I mentioned above that Michael Crichton’s stories always have imaginative ideas and Timeline is no exception. The time-travel piece isn’t very original, but the fact that the archaeologists learn that the Professor is missing by finding an artifact with his handwriting is truly ingenious. Unfortunately, that’s the only good idea to be had in Timeline. I hate to sound like Roger Ebert, but I got hung up on one flaw in the film which totally pulled me out of the movie. No, it wasn’t the time-travel part. The science of the time-traveling is explained very quickly, but filmgoers have learned to accept that time-travel can exist in movies. (Although, “Greek Fire” could have used a lot more explaining!) My problem had to do with the fact that specialists in ancient France went back in time and seemed constantly shocked by everything that they were seeing, and were always fleeing from the French and the English. Wouldn’t people who had studied that period know how to assimilate? To make matters worse, the main characters in the film meet another character who was able to assimilate!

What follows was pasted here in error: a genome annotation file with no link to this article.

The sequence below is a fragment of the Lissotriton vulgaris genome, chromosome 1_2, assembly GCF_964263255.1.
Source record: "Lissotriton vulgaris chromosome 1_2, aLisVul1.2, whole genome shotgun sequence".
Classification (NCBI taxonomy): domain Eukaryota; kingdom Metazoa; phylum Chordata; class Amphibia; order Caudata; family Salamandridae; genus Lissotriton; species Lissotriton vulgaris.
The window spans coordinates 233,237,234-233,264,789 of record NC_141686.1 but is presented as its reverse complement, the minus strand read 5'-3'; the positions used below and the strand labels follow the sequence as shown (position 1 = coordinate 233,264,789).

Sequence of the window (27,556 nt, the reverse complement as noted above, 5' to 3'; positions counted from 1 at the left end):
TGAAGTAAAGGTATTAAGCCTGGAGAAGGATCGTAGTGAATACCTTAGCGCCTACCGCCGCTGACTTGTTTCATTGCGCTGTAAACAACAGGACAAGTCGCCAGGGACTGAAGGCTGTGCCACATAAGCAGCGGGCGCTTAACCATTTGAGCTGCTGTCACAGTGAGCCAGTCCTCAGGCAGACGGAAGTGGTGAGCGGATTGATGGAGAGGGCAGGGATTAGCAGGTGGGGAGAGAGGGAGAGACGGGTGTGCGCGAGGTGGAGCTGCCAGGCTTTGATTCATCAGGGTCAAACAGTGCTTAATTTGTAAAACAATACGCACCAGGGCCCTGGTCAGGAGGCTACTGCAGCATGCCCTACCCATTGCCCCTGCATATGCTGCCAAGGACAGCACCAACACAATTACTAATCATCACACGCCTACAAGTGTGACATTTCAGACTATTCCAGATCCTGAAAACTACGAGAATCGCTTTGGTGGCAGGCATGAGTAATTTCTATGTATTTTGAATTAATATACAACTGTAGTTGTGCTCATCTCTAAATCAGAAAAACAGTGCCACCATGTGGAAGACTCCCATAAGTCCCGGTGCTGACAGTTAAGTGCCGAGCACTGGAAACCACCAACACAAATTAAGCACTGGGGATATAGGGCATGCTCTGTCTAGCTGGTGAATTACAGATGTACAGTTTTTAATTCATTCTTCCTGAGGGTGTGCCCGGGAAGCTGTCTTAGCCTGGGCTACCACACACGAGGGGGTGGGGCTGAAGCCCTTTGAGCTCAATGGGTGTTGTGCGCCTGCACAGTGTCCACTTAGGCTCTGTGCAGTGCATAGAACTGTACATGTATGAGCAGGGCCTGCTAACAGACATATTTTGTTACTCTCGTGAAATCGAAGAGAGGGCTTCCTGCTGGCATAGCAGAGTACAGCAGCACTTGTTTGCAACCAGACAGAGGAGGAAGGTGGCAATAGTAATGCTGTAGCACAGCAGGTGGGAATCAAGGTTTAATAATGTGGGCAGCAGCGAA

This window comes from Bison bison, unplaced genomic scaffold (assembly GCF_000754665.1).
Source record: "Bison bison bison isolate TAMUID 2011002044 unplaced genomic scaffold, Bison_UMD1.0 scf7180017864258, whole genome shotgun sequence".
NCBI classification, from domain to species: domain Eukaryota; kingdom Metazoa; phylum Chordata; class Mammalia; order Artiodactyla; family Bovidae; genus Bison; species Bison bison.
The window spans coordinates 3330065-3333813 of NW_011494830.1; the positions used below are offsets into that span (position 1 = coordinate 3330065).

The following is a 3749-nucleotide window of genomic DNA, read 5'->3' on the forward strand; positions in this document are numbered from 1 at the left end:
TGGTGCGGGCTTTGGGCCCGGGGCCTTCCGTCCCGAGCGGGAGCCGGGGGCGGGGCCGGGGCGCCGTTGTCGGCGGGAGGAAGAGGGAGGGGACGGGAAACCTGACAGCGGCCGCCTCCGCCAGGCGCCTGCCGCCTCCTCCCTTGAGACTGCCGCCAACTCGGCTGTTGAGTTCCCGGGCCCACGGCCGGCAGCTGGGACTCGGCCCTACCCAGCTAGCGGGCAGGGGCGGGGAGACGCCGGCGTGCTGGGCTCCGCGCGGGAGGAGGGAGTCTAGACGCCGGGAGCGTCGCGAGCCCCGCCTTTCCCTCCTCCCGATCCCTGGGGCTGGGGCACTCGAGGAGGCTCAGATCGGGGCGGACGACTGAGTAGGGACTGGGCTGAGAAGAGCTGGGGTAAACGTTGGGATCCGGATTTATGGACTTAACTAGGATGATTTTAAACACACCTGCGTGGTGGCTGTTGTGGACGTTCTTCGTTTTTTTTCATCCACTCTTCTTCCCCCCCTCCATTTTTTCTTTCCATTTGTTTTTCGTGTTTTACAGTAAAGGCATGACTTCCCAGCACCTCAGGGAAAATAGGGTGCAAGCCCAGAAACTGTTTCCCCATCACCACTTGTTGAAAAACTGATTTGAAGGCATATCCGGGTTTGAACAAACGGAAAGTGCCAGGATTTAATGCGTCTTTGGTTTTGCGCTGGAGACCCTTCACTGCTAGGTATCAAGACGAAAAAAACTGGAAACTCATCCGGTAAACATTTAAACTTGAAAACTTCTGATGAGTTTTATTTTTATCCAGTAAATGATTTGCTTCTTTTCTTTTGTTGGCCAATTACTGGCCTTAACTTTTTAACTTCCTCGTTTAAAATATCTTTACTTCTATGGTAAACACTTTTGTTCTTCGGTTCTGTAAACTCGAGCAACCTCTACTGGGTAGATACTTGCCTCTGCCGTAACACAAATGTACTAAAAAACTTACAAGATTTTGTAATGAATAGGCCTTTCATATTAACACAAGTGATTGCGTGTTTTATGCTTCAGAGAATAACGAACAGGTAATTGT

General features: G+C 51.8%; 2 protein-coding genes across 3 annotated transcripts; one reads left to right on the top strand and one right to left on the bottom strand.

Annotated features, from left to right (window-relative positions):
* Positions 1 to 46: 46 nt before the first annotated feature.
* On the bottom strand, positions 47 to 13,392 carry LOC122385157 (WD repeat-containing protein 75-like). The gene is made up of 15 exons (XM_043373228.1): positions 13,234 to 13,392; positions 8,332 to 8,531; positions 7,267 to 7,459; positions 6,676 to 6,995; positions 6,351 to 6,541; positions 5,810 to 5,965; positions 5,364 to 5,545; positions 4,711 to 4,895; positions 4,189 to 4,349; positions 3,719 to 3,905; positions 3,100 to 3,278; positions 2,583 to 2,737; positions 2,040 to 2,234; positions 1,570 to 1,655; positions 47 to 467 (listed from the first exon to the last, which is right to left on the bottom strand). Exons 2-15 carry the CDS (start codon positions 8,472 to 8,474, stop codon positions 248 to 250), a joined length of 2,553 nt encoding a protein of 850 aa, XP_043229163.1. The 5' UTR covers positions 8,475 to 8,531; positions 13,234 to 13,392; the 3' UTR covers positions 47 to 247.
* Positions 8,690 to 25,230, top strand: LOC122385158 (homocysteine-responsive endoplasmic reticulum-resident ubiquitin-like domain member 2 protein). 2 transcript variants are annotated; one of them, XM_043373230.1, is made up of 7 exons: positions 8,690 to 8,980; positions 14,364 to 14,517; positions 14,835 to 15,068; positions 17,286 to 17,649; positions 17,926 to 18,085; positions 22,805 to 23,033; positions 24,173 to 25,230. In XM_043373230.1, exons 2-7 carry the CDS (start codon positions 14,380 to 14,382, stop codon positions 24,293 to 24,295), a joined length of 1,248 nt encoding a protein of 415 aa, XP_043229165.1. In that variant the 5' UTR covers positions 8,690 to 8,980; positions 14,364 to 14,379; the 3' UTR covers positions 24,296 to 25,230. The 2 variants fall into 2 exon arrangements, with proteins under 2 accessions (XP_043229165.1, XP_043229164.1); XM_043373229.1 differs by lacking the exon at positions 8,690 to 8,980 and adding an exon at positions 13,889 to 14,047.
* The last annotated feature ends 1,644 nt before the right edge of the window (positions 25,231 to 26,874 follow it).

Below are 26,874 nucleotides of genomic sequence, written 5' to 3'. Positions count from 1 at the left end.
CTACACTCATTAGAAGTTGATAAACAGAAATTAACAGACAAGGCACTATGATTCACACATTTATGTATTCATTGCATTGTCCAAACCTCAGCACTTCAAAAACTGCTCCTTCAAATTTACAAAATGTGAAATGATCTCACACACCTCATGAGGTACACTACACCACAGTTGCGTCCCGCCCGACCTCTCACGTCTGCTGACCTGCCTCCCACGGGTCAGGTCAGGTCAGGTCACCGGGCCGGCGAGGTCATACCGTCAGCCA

But, because our heroes don’t seem to know what they’re doing, the bulk of Timeline turns in a medieval chase movie, where Chris and his cohorts are constantly on the run from someone. This leads to a redundant and often boring film where even the action scenes offer little excitement. One of the main problems with Crichton’s novels is the lack of character development, and that is certainly true here. I haven’t read Timeline, but as I learned very little about the players in this movie, I felt as if I were reading the book. The lack of character depth is further hindered by the weak acting in the movie. Paul Walker continues to prove that he’s little more than a pretty face, and Frances O’Connor, who’s been OK in other movies, seems totally lost here and appears to have difficulty delivering her lines. The only standout is Gerard Butler, who gets by on sheer bravado. The truly sad aspect of Timeline is that it was directed by the once-great Richard Donner, who hasn’t made a decent film in over a decade. Donner seems to have lost control of this film (which was rumored to have been re-edited several times) and the pacing is often slow in this nearly 2-hour film. And as the film cost about $80 million and grossed about $20, Donner‘s future doesn‘t look good. Timeline opens on a promising note, but the movie soon devolves into a tedious film where all that I could hear was Janeane Garofalo saying “There were no forks in medieval times, therefore there are no forks at Medieval Times.”